Duke Health Referring Physicians


Surgical Laryngeal Treatments Now Offered in Clinic Setting

Office-based procedures mean earlier treatment, faster recovery

illustration of throat

Treatments for the full spectrum of laryngeal conditions are now being offered by Alissa Collins, MD, and Seth Cohen, MD, MPH, otolaryngologists-head and neck surgeons and voice care specialists in the Duke Voice Care Center. The team is treating the full spectrum of laryngeal conditions—from laryngitis and voice strain to vocal cord paralysis, vocal tremors, polyps, laryngeal papillomas, and tracheotomies. They also help patients with voice problems related to acid reflux, allergies, chronic cough, and swallowing disorders.

“A substantial portion of the patient population being treated for laryngeal conditions may have lung cancer or other comorbidities that make surgery in the OR more involved or more risky than usual,” says Cohen. “We’re pleased to offer this new approach to providing care for chronic, debilitating conditions in a better fashion with less morbidity.”

Common treatments that Cohen and Collins perform in the airway clinic include:

  • Injections for vocal cord paralysis. Patients with paralyzed vocal cords are often treated with injections either through the mouth or the neck. “We’re finding that if we treat this condition as early as possible after diagnosis patients are getting long-term benefits from it,” says Cohen.
  • Laser procedures for lesions. Laser procedures are used to treat a host of lesions that historically have required general anesthesia in the OR.  Conditions such as recurrent laryngeal papillomatosis and vascular polyps are treated in the clinic now, allowing patients to get back to their lives faster.
  • Steroid injections for subglottic stenosis. A large study of treatments for idiopathic subglottic stenosis is underway at Duke. One of the techniques showing early promise is serial steroid injections into the stenosis, similar to procedures for a keloid or hypertrophic scar. “People with idiopathic subglottic stenosis often spend years going to gastrointestinal and pulmonology providers searching for a solution, and many are being taken to the operating room for surgery every six months. But we can do injections in the clinic and keep them out of the operating room,” says Collins.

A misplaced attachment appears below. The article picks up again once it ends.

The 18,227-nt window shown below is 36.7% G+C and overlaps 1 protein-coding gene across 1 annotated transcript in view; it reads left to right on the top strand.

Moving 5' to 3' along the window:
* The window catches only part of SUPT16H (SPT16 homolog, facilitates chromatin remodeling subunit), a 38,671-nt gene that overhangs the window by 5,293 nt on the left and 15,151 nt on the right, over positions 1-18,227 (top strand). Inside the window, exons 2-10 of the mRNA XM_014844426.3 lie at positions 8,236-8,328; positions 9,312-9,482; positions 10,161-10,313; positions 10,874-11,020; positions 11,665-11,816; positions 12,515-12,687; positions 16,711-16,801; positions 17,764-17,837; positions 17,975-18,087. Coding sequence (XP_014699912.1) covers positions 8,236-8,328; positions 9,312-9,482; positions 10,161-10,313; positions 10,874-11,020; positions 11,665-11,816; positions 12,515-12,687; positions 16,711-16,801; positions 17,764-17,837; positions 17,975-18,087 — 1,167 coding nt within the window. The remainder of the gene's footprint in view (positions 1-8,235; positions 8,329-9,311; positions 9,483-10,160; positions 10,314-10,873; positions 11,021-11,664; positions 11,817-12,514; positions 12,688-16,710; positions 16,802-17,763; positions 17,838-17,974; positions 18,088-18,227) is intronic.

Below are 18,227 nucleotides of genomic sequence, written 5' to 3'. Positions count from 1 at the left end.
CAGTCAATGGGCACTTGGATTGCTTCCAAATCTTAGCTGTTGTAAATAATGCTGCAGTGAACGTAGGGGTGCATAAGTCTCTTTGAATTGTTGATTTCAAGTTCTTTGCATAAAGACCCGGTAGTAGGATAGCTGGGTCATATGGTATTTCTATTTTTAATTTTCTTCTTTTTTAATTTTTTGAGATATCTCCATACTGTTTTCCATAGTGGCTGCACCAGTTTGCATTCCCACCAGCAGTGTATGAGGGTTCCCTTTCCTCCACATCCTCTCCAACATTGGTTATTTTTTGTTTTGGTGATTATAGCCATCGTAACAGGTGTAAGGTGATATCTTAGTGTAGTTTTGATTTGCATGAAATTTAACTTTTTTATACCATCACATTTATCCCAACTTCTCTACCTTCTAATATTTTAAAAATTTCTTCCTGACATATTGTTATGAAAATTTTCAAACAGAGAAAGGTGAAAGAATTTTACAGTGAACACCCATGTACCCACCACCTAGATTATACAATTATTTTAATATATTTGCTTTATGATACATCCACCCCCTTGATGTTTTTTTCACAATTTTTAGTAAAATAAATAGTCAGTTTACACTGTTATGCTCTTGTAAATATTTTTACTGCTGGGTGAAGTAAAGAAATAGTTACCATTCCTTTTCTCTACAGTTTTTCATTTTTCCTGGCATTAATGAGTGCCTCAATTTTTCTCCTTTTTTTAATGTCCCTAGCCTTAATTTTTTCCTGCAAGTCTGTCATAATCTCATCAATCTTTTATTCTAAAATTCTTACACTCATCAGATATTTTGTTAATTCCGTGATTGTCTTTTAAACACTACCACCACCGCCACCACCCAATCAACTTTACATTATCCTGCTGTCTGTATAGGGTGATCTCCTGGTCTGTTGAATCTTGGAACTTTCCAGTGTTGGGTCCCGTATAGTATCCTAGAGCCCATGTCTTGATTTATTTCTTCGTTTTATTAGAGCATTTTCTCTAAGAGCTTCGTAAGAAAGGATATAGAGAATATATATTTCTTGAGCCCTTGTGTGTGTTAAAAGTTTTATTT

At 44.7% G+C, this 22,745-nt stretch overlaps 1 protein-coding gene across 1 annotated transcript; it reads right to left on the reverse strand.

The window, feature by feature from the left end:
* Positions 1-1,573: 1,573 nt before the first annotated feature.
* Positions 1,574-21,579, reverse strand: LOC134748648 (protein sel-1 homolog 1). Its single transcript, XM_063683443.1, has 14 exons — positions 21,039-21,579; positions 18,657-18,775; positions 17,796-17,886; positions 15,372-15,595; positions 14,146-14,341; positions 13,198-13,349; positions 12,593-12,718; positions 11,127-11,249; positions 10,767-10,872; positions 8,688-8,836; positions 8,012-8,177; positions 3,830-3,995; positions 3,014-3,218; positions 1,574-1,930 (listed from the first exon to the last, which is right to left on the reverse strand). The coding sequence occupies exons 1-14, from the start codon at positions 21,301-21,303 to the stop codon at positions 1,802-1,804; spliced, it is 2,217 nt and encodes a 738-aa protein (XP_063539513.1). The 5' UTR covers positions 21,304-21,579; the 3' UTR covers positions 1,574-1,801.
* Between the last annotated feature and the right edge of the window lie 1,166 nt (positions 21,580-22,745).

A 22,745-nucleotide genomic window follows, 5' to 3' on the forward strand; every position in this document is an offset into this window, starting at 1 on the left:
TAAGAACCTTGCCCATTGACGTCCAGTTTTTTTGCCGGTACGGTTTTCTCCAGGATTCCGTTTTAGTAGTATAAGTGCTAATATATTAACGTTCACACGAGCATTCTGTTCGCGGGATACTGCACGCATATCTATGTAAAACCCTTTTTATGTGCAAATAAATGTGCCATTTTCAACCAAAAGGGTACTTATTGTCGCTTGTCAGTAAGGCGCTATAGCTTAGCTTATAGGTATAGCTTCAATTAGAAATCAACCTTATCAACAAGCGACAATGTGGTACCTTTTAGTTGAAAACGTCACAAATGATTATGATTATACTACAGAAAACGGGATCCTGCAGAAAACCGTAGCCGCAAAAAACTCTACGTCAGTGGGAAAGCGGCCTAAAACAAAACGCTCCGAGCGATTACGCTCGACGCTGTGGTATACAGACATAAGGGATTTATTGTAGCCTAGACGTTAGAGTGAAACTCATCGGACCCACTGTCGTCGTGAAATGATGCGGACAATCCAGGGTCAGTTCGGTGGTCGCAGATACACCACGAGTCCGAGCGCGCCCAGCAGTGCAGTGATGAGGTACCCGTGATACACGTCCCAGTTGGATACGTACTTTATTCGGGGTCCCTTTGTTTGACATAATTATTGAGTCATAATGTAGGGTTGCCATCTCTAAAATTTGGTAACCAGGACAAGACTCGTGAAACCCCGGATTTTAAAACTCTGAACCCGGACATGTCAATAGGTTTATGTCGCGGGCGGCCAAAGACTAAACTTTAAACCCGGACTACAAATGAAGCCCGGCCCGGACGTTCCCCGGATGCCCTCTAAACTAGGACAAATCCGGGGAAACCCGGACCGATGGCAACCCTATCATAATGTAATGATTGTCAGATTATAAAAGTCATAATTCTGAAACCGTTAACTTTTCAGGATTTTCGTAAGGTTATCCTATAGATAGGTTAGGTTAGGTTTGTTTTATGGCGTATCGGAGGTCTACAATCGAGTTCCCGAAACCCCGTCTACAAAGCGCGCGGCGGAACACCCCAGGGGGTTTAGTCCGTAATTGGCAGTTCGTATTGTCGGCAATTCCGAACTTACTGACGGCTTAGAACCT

• Tracheostomy removal. “Some patients are given a tracheostomy and told there’s nothing more that can be done,” says Collins, “but that is life-altering for people. So, if we can say there’s something else we can do to get the trach out, even though it may affect a patient’s voice a little, a lot of people are willing to take that chance.”

One of Cohen’s patients recently benefitted from injection laryngoplasty performed in the clinic after steroids, antibiotics, and a proton pump inhibitor (PPI) failed to treat his debilitating vocal cord paralysis. “Unfortunately, patients experiencing larynx symptoms may suffer unnecessarily because of misdiagnosis before they consult a specialist,” says Cohen. This patient’s voice returned to normal within a few days of the procedure and he’s had no further problems.

Looking at the future of voice disorder treatments, Cohen says Duke is involved in computational fluid dynamics modeling studies to examine how inhaled steroids might help concentrate anti-inflammatory medications in the area of stenosis. Other areas of research will involve the overuse of PPIs and how it contributes to adverse events such as pneumonia.

“Problems with the larynx affect our voices, our enjoyment of meals, and our ability to exercise and even to breathe, so it’s very rewarding to help patients with these conditions,” says Collins.